When people say just wait for the dust to settle, they have clearly never (ever) used a home fire extinguisher. I hadn’t either until the other night. Let me tell you, it’s not nearly as fun as you think it’s going to be, like when people who are rolling around aimlessly in space use an extinguisher to direct them back to the space station. That looks like fun. Regular old kitchen usage? Not so much.
See, I was cooking beets. This was clearly my first mistake seeing as how I don’t really like beets. But they are cool and pretty and it was date night with my boyfriend/partner/SO/sweetie. (Our new year’s resolutions dictated Tuesday would become date night. This was the inaugural.) So I roasted beets wrapped in aluminum foil at about 450 degrees in preparation for a lovely puree and a lovely dinner before a half-priced movie.
Five minutes in, I remembered to put in a pan to catch drippings. That’s when I saw the fire. OK, flame. Whatever. It was an inch and half high and sparking from the bottom coil burner. It flickered. It spiked. It seemed like it was snaking down the burner ever so slowly. I panicked.
I’ve dealt in stovetop fires before. Baking soda did the trick. So I fumbled for the baking soda hidden in the cabinet next to the stove. I dumped some on the flame. Nothing. Still burning.
Wait. Didn’t I hear you weren’t supposed to use baking soda now? No. Maybe water? Should I pour water on it?
I know what you’re thinking: electrical stove + water = bad idea. But I wasn’t thinking. Logic melted into pure panic. So sure, I poured some water in a glass and then flicked some on the burner. I made that flame angry. It jumped to two inches. Sparking and shouting. I shut the oven door to “turn off” the oxygen supply. (I learned that from a Kurt Russell movie.) The flame backed down. Then just the coil pulsed red. And then the flame came back. And it wouldn’t budge.
I needed a stronger weapon. I pulled the fire extinguisher from under the sink. This is the fire extinguisher I looked at three months ago and thought: I should learn how to use that and instead went back to doting over my kombucha SCOBY. Good little bacteria colony. La lalalalala. Maybe I’ll make almond milk now! Kumbaya! So I didn’t exactly learn how to extinguish a fire. My kombucha turned out real good though.
Have you ever noticed how much fine print is on the casing of a fire extinguisher? It’s like a million flashing warning signs. And there’s this pin involved, like on a hand grenade. Like something you’re not supposed to mess with unless you’re REALLY serious. Pulled pins make bad things happen. So the flame was burning and I was trying to read instructions, but the words just piled together, literally leaping onto themselves.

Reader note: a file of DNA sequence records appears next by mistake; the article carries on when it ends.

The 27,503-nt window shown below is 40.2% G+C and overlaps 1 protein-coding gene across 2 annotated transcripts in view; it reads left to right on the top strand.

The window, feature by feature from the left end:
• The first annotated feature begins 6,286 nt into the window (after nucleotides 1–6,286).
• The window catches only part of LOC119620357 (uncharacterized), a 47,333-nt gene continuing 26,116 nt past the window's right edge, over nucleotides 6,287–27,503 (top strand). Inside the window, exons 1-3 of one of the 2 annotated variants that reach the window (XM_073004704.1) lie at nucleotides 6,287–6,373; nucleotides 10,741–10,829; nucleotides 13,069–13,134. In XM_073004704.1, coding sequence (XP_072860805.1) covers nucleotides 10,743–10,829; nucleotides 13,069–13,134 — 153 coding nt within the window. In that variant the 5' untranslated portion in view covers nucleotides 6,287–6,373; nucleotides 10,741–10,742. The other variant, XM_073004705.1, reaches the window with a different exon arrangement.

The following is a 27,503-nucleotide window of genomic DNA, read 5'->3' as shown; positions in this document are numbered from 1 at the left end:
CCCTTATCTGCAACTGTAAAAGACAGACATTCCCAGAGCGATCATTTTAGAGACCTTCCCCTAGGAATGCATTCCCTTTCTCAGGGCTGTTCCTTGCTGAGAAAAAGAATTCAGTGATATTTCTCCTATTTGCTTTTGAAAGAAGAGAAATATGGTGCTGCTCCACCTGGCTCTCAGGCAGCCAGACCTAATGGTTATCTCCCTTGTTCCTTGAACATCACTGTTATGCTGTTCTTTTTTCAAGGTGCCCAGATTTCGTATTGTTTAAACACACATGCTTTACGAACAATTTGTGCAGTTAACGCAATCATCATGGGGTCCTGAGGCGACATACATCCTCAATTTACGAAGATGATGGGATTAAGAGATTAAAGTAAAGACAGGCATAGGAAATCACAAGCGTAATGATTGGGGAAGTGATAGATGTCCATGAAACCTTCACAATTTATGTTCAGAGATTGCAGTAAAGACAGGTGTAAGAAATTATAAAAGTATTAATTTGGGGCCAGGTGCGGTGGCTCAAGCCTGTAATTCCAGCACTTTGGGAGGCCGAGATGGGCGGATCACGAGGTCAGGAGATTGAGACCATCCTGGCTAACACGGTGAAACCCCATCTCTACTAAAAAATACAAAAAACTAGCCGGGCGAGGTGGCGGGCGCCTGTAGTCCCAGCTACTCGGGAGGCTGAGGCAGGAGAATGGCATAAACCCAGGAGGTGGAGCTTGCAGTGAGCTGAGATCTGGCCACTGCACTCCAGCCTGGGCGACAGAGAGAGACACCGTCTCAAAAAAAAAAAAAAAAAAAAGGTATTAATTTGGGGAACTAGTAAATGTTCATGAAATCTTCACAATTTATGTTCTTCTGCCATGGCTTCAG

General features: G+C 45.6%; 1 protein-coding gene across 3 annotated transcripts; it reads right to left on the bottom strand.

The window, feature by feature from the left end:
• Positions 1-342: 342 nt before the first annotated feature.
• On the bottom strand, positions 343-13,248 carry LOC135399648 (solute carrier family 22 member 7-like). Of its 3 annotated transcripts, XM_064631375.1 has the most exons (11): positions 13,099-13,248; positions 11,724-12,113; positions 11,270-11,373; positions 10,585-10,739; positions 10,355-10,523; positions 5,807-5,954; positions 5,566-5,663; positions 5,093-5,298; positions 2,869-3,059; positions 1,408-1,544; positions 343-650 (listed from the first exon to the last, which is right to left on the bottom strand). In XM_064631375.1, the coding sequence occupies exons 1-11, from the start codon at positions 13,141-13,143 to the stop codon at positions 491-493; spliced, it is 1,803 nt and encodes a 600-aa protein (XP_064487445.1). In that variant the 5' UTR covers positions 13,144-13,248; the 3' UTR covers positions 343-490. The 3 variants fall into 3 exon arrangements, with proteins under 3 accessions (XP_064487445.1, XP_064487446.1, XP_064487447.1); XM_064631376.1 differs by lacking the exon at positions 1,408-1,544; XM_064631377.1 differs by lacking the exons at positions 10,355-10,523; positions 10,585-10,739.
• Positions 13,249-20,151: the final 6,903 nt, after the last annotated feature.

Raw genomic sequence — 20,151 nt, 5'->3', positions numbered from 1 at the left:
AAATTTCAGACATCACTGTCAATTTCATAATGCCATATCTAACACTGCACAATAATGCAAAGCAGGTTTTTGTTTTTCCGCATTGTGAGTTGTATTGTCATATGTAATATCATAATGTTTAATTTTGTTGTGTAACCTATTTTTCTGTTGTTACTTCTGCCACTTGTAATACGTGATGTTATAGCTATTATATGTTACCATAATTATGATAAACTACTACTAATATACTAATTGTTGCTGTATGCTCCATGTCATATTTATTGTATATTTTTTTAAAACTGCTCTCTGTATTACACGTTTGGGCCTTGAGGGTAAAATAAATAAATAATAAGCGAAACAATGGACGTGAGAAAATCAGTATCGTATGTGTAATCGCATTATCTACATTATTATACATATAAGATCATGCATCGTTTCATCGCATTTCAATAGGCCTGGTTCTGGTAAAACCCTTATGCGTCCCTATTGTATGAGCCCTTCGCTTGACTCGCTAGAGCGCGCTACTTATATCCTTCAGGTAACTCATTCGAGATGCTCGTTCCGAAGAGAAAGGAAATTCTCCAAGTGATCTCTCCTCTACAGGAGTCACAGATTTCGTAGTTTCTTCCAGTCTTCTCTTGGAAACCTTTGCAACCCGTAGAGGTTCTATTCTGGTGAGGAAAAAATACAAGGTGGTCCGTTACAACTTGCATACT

I called Eric. He would know what to do. I fumbled through the phone touch screen while hopping from side to side and whining something to the effect of ooooo oh no no no [wimper wimper] no.
“How big is the flame? Did you turn the oven off? Do you need to leave the house?” His worry made me think perhaps mine was overstated. But still the flame was burning steadily. Defiantly. Against me.
I tiptoed across our black and white tile to switch off the oven. Nothing happened. There was one thing left to do to save my two cats and rental house with leaky pipes and splintery floor. Fire extinguisher.
“How do I use this?”
Eric explained I probably had to pull the pin out but that he was driving home and he didn’t really know for sure. “Do you want to call 911?”
I grew determined. No 911. No fire trucks for a two-inch flame. That’s crazy.
The instructions finally came into focus and then I realized they are probably the easiest I’ve ever read.
1. Pull pin.
2. Stand six feet back.
A thick gush of pink powder enveloped the oven – the entire kitchen. The flame burned on. I tried a little more, a little longer. The flame flickered despite the pink haze that sent me out the back door coughing and the cats scurrying for safety below beds upstairs.
I went back in. A third, extra-long spray did nothing. And so it would be. 911. Fire trucks.
It’s amazing how quickly it all happens. The call goes in. You give your address and there is no return button. No take backs even as, while you talk to the 911 operator, the flame flickers out without even a thread of smoke. “Are you sure you can’t tell them not to come?” I plead with the operator. Nope. Once it’s in, it’s in. Standing back out on the deck to cough out fumes, I saw Eric sprint from his car. [Swoon.] Everything was in motion. And the flame was out.
We surveyed the mess just as flashing lights reflected in the windows. Two trucks and a man with an axe ready to break through something. My head hung low when we told them there was no fire. No flame. No nothing. I whispered an apology. The fire people (men and women!) came in anyway, yellow storm troopers bounding through the house. We stood in the layer of pink dust staring inside the oven at … nothing. I explained what happened. It was good I called, they said. They had other questions, too, like did I turn off the breaker? Did we know what a fucking mess it was going to be to clean up?
Four hours later, after washing every last exposed item in the kitchen and shop-vacking all the way to the second floor because that pink powder has legs, there was still a layer of dust. And date night was a bust, though I’m 100 percent positive Eric was fine with it. Final words with his head in the stove, vacuuming: “You can get me a shop-vac for my birthday.”